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The defense of sudden emergency "applies only to those acts that occur immediately after the apprehension of the danger or crisis. The defense in not available unless the evidence shows that the sudden peril offered the defendant a choice of conduct without time for thought, so that any negligence in the defendant's choice may be attributed to lack of time to assess the situation rather than lack of due care."
"The doctrine requires the the person confronted by the emergency have the opportunity to exercise one of several reasonable courses of action. In the absence of such factors, there can be no conduct to which to apply the standard and the doctrine is inapplicable."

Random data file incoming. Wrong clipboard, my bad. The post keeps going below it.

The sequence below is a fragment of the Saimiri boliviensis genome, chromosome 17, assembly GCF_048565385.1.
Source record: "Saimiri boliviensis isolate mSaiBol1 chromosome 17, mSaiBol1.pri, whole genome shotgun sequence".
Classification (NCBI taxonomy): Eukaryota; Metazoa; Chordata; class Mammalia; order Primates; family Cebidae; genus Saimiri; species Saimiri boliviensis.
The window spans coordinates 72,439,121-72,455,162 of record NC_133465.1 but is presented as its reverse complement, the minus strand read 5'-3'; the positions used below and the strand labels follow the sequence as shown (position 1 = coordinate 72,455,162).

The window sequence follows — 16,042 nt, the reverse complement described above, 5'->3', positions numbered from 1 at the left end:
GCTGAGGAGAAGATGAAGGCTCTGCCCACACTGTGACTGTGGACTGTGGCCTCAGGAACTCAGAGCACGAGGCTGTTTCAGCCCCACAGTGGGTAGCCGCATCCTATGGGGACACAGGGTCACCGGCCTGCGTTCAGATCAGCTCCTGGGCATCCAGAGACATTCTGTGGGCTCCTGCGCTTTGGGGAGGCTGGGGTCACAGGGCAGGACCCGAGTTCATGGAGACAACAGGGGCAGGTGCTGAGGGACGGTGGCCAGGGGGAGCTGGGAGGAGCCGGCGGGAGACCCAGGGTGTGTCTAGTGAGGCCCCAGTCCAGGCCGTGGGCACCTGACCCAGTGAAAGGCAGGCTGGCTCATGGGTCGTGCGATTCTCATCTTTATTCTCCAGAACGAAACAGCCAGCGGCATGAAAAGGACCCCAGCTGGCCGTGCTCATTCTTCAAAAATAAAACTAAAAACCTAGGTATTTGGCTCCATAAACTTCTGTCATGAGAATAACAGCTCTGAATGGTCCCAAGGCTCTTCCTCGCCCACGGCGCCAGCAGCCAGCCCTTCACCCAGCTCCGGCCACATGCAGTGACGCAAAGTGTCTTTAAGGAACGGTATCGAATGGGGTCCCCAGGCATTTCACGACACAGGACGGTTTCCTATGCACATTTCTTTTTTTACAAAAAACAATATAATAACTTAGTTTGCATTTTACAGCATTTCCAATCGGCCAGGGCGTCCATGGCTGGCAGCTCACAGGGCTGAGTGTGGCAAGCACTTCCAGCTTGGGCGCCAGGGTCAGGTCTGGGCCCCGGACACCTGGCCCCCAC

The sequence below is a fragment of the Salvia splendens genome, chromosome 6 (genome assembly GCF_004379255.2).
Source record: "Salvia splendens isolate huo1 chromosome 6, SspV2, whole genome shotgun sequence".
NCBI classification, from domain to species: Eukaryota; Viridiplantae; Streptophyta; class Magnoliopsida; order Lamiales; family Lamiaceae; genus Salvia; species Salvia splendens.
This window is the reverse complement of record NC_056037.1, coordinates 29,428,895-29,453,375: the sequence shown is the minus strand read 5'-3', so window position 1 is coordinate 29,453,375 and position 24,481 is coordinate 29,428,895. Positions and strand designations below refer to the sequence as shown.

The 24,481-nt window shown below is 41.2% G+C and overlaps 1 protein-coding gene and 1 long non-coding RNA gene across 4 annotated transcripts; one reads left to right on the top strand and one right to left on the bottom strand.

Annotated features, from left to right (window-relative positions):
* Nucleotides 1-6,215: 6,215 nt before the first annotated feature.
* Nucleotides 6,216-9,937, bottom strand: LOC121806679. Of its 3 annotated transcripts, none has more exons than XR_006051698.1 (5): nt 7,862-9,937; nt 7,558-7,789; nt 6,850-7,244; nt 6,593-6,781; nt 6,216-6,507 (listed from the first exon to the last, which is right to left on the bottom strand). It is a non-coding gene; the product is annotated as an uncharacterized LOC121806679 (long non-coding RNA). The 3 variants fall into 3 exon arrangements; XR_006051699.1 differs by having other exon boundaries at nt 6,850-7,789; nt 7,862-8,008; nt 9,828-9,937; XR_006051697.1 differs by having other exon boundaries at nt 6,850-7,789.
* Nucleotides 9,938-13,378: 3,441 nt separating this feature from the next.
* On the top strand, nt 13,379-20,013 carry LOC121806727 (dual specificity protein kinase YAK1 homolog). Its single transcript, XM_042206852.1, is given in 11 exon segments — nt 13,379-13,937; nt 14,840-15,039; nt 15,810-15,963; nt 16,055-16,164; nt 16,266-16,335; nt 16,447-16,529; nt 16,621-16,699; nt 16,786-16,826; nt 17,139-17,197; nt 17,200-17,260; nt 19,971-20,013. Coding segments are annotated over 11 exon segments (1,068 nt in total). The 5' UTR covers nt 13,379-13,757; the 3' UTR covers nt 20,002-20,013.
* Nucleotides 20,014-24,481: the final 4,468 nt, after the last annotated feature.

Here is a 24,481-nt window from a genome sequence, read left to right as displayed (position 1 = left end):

Rayfield v. Farris, 558 S.E.2d 748(2002)
To get a Georgia divorce on one of the "fault" grounds, the spouse must prove adultery, desertion for at least a year, mental or physical cruelty, marriage between persons who are related by blood, mental incapacity, impotency, force or fraud in getting married, wife's pregnancy unknown to the husband at the time of the marriage, conviction and imprisonment, habitual intoxication or drug addiction, or mental illness.
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